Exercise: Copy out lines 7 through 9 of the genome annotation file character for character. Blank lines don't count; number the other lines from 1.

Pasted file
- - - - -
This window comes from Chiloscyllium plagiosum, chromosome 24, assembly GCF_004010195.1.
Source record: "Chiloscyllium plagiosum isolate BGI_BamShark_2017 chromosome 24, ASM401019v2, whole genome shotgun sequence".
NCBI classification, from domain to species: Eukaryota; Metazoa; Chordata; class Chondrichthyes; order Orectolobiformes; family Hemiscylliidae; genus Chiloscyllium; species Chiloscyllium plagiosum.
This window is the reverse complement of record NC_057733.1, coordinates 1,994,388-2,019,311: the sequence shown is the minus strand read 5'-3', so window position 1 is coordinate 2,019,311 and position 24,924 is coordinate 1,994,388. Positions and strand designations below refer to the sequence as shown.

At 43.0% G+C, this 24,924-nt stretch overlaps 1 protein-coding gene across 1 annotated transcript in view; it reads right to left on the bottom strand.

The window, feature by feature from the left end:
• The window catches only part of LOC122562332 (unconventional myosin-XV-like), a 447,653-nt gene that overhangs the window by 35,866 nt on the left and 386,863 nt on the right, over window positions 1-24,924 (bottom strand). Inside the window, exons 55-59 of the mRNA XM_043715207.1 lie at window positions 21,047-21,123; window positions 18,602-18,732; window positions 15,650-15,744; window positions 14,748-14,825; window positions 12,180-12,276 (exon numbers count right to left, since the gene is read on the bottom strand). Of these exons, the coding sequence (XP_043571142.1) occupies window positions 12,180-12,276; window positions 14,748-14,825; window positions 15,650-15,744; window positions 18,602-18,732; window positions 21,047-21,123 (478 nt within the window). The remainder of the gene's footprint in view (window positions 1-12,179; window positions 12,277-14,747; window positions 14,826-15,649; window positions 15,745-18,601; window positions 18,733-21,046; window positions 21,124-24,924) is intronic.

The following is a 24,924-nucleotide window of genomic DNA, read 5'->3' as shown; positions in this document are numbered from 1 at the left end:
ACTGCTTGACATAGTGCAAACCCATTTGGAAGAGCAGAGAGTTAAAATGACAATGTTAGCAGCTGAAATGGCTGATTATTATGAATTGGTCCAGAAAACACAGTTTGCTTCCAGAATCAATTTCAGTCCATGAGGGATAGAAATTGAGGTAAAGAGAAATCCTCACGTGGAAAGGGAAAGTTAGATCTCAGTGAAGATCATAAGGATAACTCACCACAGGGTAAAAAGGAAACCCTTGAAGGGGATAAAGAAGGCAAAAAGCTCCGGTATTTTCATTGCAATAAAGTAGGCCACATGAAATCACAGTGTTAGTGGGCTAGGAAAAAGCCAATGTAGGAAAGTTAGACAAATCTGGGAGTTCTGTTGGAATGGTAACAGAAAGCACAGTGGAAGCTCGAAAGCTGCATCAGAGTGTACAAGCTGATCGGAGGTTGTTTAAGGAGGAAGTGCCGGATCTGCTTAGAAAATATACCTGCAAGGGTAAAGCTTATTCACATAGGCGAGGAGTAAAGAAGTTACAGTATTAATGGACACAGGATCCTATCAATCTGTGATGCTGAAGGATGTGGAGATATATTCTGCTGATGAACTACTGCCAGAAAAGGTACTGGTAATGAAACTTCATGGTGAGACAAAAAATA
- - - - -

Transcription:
• The window catches only part of LOC122562332 (unconventional myosin-XV-like), a 447,653-nt gene that overhangs the window by 35,866 nt on the left and 386,863 nt on the right, over window positions 1-24,924 (bottom strand). Inside the window, exons 55-59 of the mRNA XM_043715207.1 lie at window positions 21,047-21,123; window positions 18,602-18,732; window positions 15,650-15,744; window positions 14,748-14,825; window positions 12,180-12,276 (exon numbers count right to left, since the gene is read on the bottom strand). Of these exons, the coding sequence (XP_043571142.1) occupies window positions 12,180-12,276; window positions 14,748-14,825; window positions 15,650-15,744; window positions 18,602-18,732; window positions 21,047-21,123 (478 nt within the window). The remainder of the gene's footprint in view (window positions 1-12,179; window positions 12,277-14,747; window positions 14,826-15,649; window positions 15,745-18,601; window positions 18,733-21,046; window positions 21,124-24,924) is intronic.

The following is a 24,924-nucleotide window of genomic DNA, read 5'->3' as shown; positions in this document are numbered from 1 at the left end:
ACTGCTTGACATAGTGCAAACCCATTTGGAAGAGCAGAGAGTTAAAATGACAATGTTAGCAGCTGAAATGGCTGATTATTATGAATTGGTCCAGAAAACACAGTTTGCTTCCAGAATCAATTTCAGTCCATGAGGGATAGAAATTGAGGTAAAGAGAAATCCTCACGTGGAAAGGGAAAGTTAGATCTCAGTGAAGATCATAAGGATAACTCACCACAGGGTAAAAAGGAAACCCTTGAAGGGGATAAAGAAGGCAAAAAGCTCCGGTATTTTCATTGCAATAAAGTAGGCCACATGAAATCACAGTGTTAGTGGGCTAGGAAAAAGCCAATGTAGGAAAGTTAGACAAATCTGGGAGTTCTGTTGGAATGGTAACAGAAAGCACAGTGGAAGCTCGAAAGCTGCATCAGAGTGTACAAGCTGATCGGAGGTTGTTTAAGGAGGAAGTGCCGGATCTGCTTAGAAAATATACCTGCAAGGGTAAAGCTTATTCACATAGGCGAGGAGTAAAGAAGTTACAGTATTAATGGACACAGGATCCTATCAATCTGTGATGCTGAAGGATGTGGAGATATATTCTGCTGATGAACTACTGCCAGAAAAGGTACTGGTAATGAAACTTCATGGTGAGACAAAAAATA